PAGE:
Even if those ways are not my own.



Friday, October 14, 2011

The Invisible Jewish Woman

Quick!  Close your eyes and picture a Jew.

For close to 100% of us, the mental image we have will be of a Jewish man.  This despite the dramatic historical advances Jewish women have made in Jewish education, community service and other roles outside the home in the past 100 years.

Back in the Old Country, when I had both discretionary income and wall space, I collected images of Jewish women doing Jewish things.  It was an interesting hobby.  I was able to afford to buy almost everything I saw, because the artwork was so rare.  At the height of my collection, I had maybe a dozen pieces.  They included women baking challah, an old woman with a heavily-lined face, deep in private prayer, women lighting Shabbat candles (the most iconic image of Jewish women) and an unusual painting of a woman, her young son and teenage daughter making havdalah.

I should have held on to more of them, because, if the current trend continues, it may become a crime to produce such works.



There is a trend, certainly in Israel, and possibly in other Jewish communities as well, to eradicate the presence of women, or images of women, from the public eye.

ITEM: Mea She'arim to ban women from certain Jerusalem streets during Sukkot
Out of a self-proclaimed desire to avoid mingling of the genders during public ceremonies related to Sukkot, the men of Mea She'arim have declared that certain streets in their neighborhood, most notably the main drag of Mea She'arim Street, will be off-limits to women. Though blatantly illegal, Shmuel Poppenheim, an unofficial spokesman for the community recently told the Jerusalem Post, "It's not an extreme measure, it's a moderate way of ensuring that the spiritual nature of the Simhat Bet Hashoeva is maintained. There is no need to make a big drama out of it."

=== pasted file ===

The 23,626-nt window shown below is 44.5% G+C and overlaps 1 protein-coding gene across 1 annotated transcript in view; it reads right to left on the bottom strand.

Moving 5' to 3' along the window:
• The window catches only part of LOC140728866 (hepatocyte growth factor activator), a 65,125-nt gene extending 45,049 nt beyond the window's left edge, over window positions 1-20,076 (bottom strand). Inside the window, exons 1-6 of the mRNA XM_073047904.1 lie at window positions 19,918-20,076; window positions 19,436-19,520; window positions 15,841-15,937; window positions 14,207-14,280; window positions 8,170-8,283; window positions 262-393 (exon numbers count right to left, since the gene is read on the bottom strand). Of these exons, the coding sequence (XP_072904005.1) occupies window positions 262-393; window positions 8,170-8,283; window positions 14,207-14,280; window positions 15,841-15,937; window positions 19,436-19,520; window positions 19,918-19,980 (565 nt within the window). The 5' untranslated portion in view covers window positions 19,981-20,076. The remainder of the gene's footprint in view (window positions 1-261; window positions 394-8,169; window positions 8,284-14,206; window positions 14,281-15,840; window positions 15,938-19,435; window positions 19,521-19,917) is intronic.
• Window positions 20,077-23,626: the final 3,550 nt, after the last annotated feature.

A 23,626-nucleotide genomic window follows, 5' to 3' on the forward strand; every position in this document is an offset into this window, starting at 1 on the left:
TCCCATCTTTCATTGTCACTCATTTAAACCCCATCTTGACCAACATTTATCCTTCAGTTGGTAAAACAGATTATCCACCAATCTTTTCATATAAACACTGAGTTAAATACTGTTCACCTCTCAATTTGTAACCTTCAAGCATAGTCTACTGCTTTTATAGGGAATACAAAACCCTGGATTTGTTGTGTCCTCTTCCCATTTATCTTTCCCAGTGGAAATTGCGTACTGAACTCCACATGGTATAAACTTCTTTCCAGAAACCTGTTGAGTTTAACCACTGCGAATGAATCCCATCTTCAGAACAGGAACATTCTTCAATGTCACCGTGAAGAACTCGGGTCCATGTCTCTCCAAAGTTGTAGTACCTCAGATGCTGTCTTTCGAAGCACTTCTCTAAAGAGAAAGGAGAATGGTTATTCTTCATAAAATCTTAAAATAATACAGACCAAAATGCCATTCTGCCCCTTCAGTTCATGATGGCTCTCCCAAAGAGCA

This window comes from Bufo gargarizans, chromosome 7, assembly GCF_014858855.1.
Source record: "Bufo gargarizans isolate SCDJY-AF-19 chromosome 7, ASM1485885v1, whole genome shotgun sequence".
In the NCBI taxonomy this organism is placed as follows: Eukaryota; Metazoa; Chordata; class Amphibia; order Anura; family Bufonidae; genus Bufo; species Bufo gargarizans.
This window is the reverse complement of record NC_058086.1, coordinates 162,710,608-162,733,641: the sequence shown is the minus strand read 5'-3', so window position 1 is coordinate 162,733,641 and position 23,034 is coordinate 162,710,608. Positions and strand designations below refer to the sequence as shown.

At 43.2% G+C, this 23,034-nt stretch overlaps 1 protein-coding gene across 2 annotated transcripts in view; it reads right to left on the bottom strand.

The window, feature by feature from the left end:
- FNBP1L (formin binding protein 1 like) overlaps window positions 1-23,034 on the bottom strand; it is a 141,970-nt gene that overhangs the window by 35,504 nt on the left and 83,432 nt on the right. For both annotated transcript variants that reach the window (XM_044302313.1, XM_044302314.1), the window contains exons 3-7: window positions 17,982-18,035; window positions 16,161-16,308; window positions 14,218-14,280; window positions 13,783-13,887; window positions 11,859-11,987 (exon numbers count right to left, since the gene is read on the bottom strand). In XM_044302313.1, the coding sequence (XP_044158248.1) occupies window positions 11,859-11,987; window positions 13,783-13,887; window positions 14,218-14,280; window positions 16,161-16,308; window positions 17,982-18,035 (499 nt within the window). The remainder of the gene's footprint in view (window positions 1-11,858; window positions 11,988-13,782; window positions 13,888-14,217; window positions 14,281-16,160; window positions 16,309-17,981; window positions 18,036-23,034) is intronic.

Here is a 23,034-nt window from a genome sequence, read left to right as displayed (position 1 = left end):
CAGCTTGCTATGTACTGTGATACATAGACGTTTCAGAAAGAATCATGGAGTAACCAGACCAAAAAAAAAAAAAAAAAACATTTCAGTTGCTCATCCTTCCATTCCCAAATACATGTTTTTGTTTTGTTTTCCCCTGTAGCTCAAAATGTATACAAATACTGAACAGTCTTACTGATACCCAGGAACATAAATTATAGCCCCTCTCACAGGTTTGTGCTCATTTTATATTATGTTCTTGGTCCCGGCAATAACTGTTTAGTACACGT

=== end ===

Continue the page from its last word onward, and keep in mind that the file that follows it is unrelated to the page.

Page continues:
ITEM: Last year, a mechitzah was constructed in a public street in Jerusalem to prevent men and women from walking near one another on public streets.


ITEM: The Jerusalem Light Rail produced print ads for certain neighborhoods that explicitly eliminated any images of women.
The Jerusalem Light Rail was trying to be sensitive to the values in certain neighborhoods which prohibit any images of women in ads and other printed materials, so they replaced the image of two women's faces in their safety ads with an image of two men's faces.

ITEM: A major Jewish book publisher had their graphic design team airbrush all the faces of women in their book catalog before it could be inserted in certain Jewish newspapers.

ITEM: Certain Jewish publications, as a matter of editorial policy, will not publish pictures of women, even to the point of digitally-editing news photos.